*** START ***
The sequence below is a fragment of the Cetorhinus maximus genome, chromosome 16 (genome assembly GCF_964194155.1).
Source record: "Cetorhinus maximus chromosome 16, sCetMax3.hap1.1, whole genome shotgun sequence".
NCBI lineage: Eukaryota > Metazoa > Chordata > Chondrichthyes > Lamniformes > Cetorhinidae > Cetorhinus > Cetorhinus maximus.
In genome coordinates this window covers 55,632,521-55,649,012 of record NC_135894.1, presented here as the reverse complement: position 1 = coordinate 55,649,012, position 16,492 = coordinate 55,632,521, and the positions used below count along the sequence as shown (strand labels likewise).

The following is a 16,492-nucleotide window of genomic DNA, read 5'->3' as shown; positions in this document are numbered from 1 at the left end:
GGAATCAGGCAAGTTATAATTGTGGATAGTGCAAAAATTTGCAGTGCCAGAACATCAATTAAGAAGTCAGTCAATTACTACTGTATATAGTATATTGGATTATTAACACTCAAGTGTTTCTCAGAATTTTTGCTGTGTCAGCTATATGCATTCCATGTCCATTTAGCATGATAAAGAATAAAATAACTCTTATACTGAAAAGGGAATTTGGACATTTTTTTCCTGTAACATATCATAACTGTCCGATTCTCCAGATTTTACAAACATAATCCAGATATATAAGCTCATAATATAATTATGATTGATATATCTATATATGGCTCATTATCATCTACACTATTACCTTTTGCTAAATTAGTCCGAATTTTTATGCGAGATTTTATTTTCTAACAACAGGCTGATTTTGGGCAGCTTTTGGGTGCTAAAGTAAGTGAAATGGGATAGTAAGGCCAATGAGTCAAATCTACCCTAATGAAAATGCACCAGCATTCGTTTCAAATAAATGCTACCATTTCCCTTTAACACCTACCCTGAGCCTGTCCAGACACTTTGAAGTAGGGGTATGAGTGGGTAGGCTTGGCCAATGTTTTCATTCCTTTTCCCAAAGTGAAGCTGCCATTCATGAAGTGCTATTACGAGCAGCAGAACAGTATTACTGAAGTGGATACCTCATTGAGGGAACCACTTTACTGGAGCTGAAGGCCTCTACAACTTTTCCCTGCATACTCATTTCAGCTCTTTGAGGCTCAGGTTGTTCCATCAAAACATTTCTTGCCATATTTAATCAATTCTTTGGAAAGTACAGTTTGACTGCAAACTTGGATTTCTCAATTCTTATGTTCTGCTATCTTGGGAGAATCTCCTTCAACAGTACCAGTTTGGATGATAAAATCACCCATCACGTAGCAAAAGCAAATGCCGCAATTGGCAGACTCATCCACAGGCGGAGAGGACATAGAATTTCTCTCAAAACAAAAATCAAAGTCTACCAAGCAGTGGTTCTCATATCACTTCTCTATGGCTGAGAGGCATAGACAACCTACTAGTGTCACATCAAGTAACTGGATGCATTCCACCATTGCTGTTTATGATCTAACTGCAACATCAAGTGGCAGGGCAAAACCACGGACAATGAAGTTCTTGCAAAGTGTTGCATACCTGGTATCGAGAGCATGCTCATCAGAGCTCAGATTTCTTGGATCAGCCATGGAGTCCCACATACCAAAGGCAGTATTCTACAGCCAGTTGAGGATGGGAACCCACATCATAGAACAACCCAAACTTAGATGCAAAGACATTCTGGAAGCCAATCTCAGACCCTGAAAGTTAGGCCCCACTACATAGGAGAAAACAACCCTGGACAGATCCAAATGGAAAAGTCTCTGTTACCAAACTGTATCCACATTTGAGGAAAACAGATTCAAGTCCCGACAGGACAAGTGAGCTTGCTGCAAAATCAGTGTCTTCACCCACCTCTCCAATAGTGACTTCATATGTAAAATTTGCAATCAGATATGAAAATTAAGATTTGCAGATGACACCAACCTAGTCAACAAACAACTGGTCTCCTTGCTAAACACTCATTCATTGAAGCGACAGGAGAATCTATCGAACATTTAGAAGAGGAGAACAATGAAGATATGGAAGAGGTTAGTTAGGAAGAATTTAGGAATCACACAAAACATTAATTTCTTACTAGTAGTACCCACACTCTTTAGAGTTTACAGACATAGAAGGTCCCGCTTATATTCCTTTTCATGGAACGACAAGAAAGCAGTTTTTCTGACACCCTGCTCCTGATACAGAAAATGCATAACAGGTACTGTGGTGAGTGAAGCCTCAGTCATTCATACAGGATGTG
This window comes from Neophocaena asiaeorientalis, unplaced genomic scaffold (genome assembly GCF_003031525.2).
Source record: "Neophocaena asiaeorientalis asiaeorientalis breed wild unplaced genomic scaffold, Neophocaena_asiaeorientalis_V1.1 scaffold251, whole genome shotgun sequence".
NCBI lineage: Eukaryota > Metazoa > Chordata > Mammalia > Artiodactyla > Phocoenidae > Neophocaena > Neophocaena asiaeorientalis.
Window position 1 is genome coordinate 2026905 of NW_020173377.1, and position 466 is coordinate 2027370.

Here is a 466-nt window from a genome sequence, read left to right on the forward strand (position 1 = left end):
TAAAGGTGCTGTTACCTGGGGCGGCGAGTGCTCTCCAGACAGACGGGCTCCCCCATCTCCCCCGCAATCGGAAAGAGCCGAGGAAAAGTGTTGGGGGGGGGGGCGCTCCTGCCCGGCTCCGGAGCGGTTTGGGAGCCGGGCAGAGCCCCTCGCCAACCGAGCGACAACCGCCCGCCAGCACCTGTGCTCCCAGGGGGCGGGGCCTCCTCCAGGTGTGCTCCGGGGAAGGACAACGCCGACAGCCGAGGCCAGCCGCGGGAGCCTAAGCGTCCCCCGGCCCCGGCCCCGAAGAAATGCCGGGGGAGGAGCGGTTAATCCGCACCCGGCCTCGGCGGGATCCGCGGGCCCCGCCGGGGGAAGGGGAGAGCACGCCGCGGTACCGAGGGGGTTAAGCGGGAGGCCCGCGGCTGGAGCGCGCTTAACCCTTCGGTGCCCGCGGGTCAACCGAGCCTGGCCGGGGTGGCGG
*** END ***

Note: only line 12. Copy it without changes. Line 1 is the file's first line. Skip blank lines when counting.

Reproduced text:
TAAAGGTGCTGTTACCTGGGGCGGCGAGTGCTCTCCAGACAGACGGGCTCCCCCATCTCCCCCGCAATCGGAAAGAGCCGAGGAAAAGTGTTGGGGGGGGGGGCGCTCCTGCCCGGCTCCGGAGCGGTTTGGGAGCCGGGCAGAGCCCCTCGCCAACCGAGCGACAACCGCCCGCCAGCACCTGTGCTCCCAGGGGGCGGGGCCTCCTCCAGGTGTGCTCCGGGGAAGGACAACGCCGACAGCCGAGGCCAGCCGCGGGAGCCTAAGCGTCCCCCGGCCCCGGCCCCGAAGAAATGCCGGGGGAGGAGCGGTTAATCCGCACCCGGCCTCGGCGGGATCCGCGGGCCCCGCCGGGGGAAGGGGAGAGCACGCCGCGGTACCGAGGGGGTTAAGCGGGAGGCCCGCGGCTGGAGCGCGCTTAACCCTTCGGTGCCCGCGGGTCAACCGAGCCTGGCCGGGGTGGCGG